So, basically, they risk their lives to set up runways, control the air traffic in their area, and call in close air support for troops under fire (i.e. direct the assets in the air to take out the enemy). These guys are serious multi-taskers.

125th_STS_SOWT_takes_weather_readings_at_Fort_CarsonSpecial Operations Weathermen. Yep, you read that right. Special operators who are also meteorologists. Who knew?

Combat weathermen, are assigned to SOF teams from all services to forecast the mission impact of the weather in the area of operation. According to the Air Force fact sheet, “They collect critical weather, ocean, river, snow and terrain data, assist mission planning, generate accurate mission-tailored target and route forecasts in support of global special operations and train joint force members and coalition partners to take and communicate limited weather observations.” So, brains and brawn. What’s not to love?

Want more of these Air Force heroes? Here are a few books to check out.

Blind Fury by Gwen Hernandez (yes, I’m shameless!) – Hero Mick Fury is a former pararescueman (my Men of Steele series revolves around several former PJ teammates).

Breakpoint by JoAnn Ross – Features former Combat Controller Dallas O’Halloran.

Cover Me by Catherine Mann – This is the first in her Elite Force: That Others May Live series featuring active-duty PJ heroes.

Want to learn more about the real heroes who inspire us? Try one of these nonfiction books.

None Braver by Michael Hirsh

That Others May Live by Pete Nelson and Jack Brehm

Guardian Angel by William Sine

Do you like a man in uniform? What’s the draw for you?


All images were obtained via Wikimedia and are in the public domain.

 

About Gwen Hernandez

Author of SCRIVENER FOR DUMMIES & the Men of Steele romantic suspense series. Manufacturing engineer turned writer. Scrivener instructor, runner, reader, explorer, Kung Fu sifu, AF spouse, mom, vegan. gwenhernandez.com

Posted on May 27, 2014, in Gwen Hernandez and tagged , , , , , , . Bookmark the permalink. 21 Comments.

  1. Fascinating, Gwen!!!! Thanks for sharing this info. I didn’t know half of this and my dad was in the military for over 20 years.

  2. What a great post for Memorial Day week! I’ve read all those books on your list, Gwen, and I loved them all.
    I write about Army guys because my husband served for years win the army and I respect how hard he worked and everything he gave for his unit.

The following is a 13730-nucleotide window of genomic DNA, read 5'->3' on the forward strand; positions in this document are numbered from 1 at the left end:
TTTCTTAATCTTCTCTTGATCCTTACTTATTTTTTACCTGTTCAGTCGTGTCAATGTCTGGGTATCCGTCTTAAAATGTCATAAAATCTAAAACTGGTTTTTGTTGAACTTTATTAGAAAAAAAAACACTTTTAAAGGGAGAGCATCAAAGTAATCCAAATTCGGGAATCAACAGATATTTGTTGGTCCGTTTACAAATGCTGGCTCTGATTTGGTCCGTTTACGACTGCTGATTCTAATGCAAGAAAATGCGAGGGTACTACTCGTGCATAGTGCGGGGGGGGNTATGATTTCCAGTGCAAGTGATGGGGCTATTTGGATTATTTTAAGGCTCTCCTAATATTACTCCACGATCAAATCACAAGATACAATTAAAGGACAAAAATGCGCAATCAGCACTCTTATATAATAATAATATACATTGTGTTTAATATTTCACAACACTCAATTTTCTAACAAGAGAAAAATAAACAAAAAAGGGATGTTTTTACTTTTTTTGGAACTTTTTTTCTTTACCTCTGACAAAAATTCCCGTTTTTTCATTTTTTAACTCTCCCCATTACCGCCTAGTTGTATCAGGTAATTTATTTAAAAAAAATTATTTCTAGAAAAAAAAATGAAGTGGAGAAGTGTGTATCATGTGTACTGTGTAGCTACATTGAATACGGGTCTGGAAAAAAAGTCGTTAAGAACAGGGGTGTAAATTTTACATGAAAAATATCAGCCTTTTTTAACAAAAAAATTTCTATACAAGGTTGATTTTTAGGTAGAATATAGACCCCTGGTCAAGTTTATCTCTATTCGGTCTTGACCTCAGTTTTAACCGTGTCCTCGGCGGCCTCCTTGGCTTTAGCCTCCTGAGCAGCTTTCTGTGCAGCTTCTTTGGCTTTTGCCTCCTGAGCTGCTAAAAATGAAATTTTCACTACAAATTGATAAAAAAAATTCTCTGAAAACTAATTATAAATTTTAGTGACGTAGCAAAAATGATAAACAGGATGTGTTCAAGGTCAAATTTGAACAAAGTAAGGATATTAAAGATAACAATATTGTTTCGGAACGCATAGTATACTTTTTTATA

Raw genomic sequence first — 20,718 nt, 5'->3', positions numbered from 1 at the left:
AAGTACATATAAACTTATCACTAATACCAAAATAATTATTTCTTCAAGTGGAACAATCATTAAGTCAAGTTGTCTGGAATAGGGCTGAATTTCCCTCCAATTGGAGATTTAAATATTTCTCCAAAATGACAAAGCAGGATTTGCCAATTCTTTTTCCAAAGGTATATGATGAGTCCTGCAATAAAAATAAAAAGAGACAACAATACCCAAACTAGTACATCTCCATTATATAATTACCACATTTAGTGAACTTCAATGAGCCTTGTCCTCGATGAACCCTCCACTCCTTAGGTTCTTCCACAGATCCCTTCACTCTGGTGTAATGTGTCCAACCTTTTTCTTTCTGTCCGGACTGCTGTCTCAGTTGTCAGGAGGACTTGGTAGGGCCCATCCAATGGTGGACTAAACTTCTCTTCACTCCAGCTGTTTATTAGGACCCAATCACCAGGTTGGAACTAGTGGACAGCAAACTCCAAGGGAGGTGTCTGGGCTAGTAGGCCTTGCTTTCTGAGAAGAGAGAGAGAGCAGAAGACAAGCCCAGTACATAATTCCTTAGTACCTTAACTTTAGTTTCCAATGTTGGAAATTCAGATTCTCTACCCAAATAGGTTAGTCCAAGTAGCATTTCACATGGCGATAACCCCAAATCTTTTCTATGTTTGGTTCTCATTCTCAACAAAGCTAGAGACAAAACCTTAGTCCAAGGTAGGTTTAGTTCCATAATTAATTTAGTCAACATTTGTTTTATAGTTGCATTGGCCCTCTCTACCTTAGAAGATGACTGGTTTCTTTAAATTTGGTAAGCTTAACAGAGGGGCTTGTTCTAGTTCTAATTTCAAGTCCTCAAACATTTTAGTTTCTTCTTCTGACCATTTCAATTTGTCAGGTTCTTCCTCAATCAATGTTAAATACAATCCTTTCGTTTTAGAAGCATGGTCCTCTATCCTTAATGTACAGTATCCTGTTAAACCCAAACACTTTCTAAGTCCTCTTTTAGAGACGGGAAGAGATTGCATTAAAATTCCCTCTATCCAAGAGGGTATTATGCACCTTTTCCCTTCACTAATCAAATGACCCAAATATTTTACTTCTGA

I also know he’d be upset if I wrote about naked navy men. 🙂

  3. Very interesting!

  4. Gwen, thanks for sharing all this information about Air Force SOF. So interesting. I hope you’re writing a story for that Spec Ops Weatherman–brains and brawn are an irresistible combination.

  5. Great post, Gwen. Did know about the SOF! Thanks for getting info out on these heros.

    • Thanks, Diana! Yeah, the pararescueman are starting to get more attention thanks to shows like Surviving the Cut and some Nat’l Geographic specials, but not too many people are aware of the CCTs and weathermen. Thanks for the reblog. 🙂

  6. Reblogged this on DIANA BELCHASE and commented:

    A great Memorial Day tribute by my blog mate to our Air Force Special Ops guys!

  7. GREAT photos and blog, Gwen! I agree with your list 100%, but it was still neat to see it broken down like that.

    Your command of the different operations is apparent both in this post and in your wonderful romantic suspense!

    I also come from a military background, I think we touched all bases: My Dad, was a Navy bomber (Korea) who would have stayed in the military as a career had he not been diagnosed with a blind spot in his peripheral vision. So he was honorably discharged, got his engineering degree on the GI Bill and met Mom in college. (Thank God.)

    My uncle is a WWII vet with the AF and made that his career.

    My older brother’s 18th birthday present to himself was to enlist in the Marine Reserves. Then he went through (what was then called) Green Beret training, Army Reserves and was called up in 2003 for 18 months. He’s a Major now I believe, in Afghanistan but working with the embassy in a Customs and Border Security role.

    Happy Memorial Week everyone!

  8. Heather Ashby

    AWESOME post, Gwen!!! You KNOW I love men in uniform – and out of them 🙂 Thanks for sharing all this very cool – and yet very HOT – information about some of the most challenging and dangerous jobs in the military – like the PJs!!! Write on!!!

  9. Hey there just wanted to give you a brief heads up and let you know a few of the images aren’t loading properly.

    I’m not sure why but I think its a linking issue. I’ve tried it in two different
    internet browsers and both show the same outcome.